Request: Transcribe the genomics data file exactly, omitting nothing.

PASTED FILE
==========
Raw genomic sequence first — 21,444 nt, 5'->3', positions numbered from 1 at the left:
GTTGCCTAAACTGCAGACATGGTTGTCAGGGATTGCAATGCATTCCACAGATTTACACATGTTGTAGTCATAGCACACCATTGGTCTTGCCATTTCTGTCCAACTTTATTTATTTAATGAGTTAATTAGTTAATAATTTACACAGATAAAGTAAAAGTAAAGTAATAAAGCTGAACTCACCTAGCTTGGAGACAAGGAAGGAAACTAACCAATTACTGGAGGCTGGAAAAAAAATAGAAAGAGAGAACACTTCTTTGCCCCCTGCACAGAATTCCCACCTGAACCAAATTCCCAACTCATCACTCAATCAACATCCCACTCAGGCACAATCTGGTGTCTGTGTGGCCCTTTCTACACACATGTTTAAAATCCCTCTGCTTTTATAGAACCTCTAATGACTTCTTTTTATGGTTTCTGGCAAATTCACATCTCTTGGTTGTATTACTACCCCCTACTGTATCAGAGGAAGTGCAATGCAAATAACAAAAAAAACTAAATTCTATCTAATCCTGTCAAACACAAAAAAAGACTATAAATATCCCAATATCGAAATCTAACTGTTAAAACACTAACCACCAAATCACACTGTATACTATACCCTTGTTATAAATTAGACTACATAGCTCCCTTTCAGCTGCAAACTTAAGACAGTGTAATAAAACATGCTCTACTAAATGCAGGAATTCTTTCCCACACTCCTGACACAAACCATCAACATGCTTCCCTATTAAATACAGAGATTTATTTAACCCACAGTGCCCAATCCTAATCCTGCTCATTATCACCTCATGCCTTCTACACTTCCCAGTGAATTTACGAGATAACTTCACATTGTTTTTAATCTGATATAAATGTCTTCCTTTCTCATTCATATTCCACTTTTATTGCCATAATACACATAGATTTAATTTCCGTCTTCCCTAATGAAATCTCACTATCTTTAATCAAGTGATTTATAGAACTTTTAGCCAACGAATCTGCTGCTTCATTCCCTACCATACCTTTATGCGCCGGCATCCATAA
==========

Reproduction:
Raw genomic sequence first — 21,444 nt, 5'->3', positions numbered from 1 at the left:
GTTGCCTAAACTGCAGACATGGTTGTCAGGGATTGCAATGCATTCCACAGATTTACACATGTTGTAGTCATAGCACACCATTGGTCTTGCCATTTCTGTCCAACTTTATTTATTTAATGAGTTAATTAGTTAATAATTTACACAGATAAAGTAAAAGTAAAGTAATAAAGCTGAACTCACCTAGCTTGGAGACAAGGAAGGAAACTAACCAATTACTGGAGGCTGGAAAAAAAATAGAAAGAGAGAACACTTCTTTGCCCCCTGCACAGAATTCCCACCTGAACCAAATTCCCAACTCATCACTCAATCAACATCCCACTCAGGCACAATCTGGTGTCTGTGTGGCCCTTTCTACACACATGTTTAAAATCCCTCTGCTTTTATAGAACCTCTAATGACTTCTTTTTATGGTTTCTGGCAAATTCACATCTCTTGGTTGTATTACTACCCCCTACTGTATCAGAGGAAGTGCAATGCAAATAACAAAAAAAACTAAATTCTATCTAATCCTGTCAAACACAAAAAAAGACTATAAATATCCCAATATCGAAATCTAACTGTTAAAACACTAACCACCAAATCACACTGTATACTATACCCTTGTTATAAATTAGACTACATAGCTCCCTTTCAGCTGCAAACTTAAGACAGTGTAATAAAACATGCTCTACTAAATGCAGGAATTCTTTCCCACACTCCTGACACAAACCATCAACATGCTTCCCTATTAAATACAGAGATTTATTTAACCCACAGTGCCCAATCCTAATCCTGCTCATTATCACCTCATGCCTTCTACACTTCCCAGTGAATTTACGAGATAACTTCACATTGTTTTTAATCTGATATAAATGTCTTCCTTTCTCATTCATATTCCACTTTTATTGCCATAATACACATAGATTTAATTTCCGTCTTCCCTAATGAAATCTCACTATCTTTAATCAAGTGATTTATAGAACTTTTAGCCAACGAATCTGCTGCTTCATTCCCTACCATACCTTTATGCGCCGGCATCCATAA